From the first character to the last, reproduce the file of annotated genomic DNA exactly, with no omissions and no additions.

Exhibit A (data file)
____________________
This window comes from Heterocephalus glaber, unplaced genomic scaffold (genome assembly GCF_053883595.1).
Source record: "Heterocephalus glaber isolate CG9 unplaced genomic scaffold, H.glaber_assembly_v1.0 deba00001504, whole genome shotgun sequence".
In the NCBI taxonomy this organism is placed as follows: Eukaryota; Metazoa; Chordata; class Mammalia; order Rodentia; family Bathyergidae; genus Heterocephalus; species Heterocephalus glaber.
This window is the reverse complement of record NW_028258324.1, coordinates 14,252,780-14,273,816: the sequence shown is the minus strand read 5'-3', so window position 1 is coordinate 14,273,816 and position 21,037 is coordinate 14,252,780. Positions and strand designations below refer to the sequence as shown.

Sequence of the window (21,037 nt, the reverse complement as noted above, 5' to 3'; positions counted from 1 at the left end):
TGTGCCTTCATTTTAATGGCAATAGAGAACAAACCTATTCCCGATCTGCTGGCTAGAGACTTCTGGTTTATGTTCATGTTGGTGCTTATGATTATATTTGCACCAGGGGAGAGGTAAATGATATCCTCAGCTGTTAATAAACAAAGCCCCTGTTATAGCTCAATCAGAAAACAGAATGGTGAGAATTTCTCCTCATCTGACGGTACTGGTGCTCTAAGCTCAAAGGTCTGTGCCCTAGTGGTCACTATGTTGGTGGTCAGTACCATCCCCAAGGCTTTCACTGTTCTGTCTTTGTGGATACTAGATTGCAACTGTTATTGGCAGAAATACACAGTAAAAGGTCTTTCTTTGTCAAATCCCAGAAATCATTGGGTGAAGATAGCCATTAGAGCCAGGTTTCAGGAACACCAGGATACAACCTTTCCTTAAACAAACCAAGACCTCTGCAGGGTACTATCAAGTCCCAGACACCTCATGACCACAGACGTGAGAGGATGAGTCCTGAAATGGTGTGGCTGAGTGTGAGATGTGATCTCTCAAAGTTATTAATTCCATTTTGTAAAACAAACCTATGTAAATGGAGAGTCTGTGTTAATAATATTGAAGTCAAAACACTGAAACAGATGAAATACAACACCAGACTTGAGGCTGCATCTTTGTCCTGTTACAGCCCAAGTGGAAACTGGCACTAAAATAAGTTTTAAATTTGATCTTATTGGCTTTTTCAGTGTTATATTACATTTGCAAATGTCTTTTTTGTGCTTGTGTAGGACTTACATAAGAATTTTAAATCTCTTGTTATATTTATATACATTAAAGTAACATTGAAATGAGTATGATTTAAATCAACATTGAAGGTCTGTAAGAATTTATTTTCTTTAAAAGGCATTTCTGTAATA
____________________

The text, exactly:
This window comes from Heterocephalus glaber, unplaced genomic scaffold (genome assembly GCF_053883595.1).
Source record: "Heterocephalus glaber isolate CG9 unplaced genomic scaffold, H.glaber_assembly_v1.0 deba00001504, whole genome shotgun sequence".
In the NCBI taxonomy this organism is placed as follows: Eukaryota; Metazoa; Chordata; class Mammalia; order Rodentia; family Bathyergidae; genus Heterocephalus; species Heterocephalus glaber.
This window is the reverse complement of record NW_028258324.1, coordinates 14,252,780-14,273,816: the sequence shown is the minus strand read 5'-3', so window position 1 is coordinate 14,273,816 and position 21,037 is coordinate 14,252,780. Positions and strand designations below refer to the sequence as shown.

Sequence of the window (21,037 nt, the reverse complement as noted above, 5' to 3'; positions counted from 1 at the left end):
TGTGCCTTCATTTTAATGGCAATAGAGAACAAACCTATTCCCGATCTGCTGGCTAGAGACTTCTGGTTTATGTTCATGTTGGTGCTTATGATTATATTTGCACCAGGGGAGAGGTAAATGATATCCTCAGCTGTTAATAAACAAAGCCCCTGTTATAGCTCAATCAGAAAACAGAATGGTGAGAATTTCTCCTCATCTGACGGTACTGGTGCTCTAAGCTCAAAGGTCTGTGCCCTAGTGGTCACTATGTTGGTGGTCAGTACCATCCCCAAGGCTTTCACTGTTCTGTCTTTGTGGATACTAGATTGCAACTGTTATTGGCAGAAATACACAGTAAAAGGTCTTTCTTTGTCAAATCCCAGAAATCATTGGGTGAAGATAGCCATTAGAGCCAGGTTTCAGGAACACCAGGATACAACCTTTCCTTAAACAAACCAAGACCTCTGCAGGGTACTATCAAGTCCCAGACACCTCATGACCACAGACGTGAGAGGATGAGTCCTGAAATGGTGTGGCTGAGTGTGAGATGTGATCTCTCAAAGTTATTAATTCCATTTTGTAAAACAAACCTATGTAAATGGAGAGTCTGTGTTAATAATATTGAAGTCAAAACACTGAAACAGATGAAATACAACACCAGACTTGAGGCTGCATCTTTGTCCTGTTACAGCCCAAGTGGAAACTGGCACTAAAATAAGTTTTAAATTTGATCTTATTGGCTTTTTCAGTGTTATATTACATTTGCAAATGTCTTTTTTGTGCTTGTGTAGGACTTACATAAGAATTTTAAATCTCTTGTTATATTTATATACATTAAAGTAACATTGAAATGAGTATGATTTAAATCAACATTGAAGGTCTGTAAGAATTTATTTTCTTTAAAAGGCATTTCTGTAATA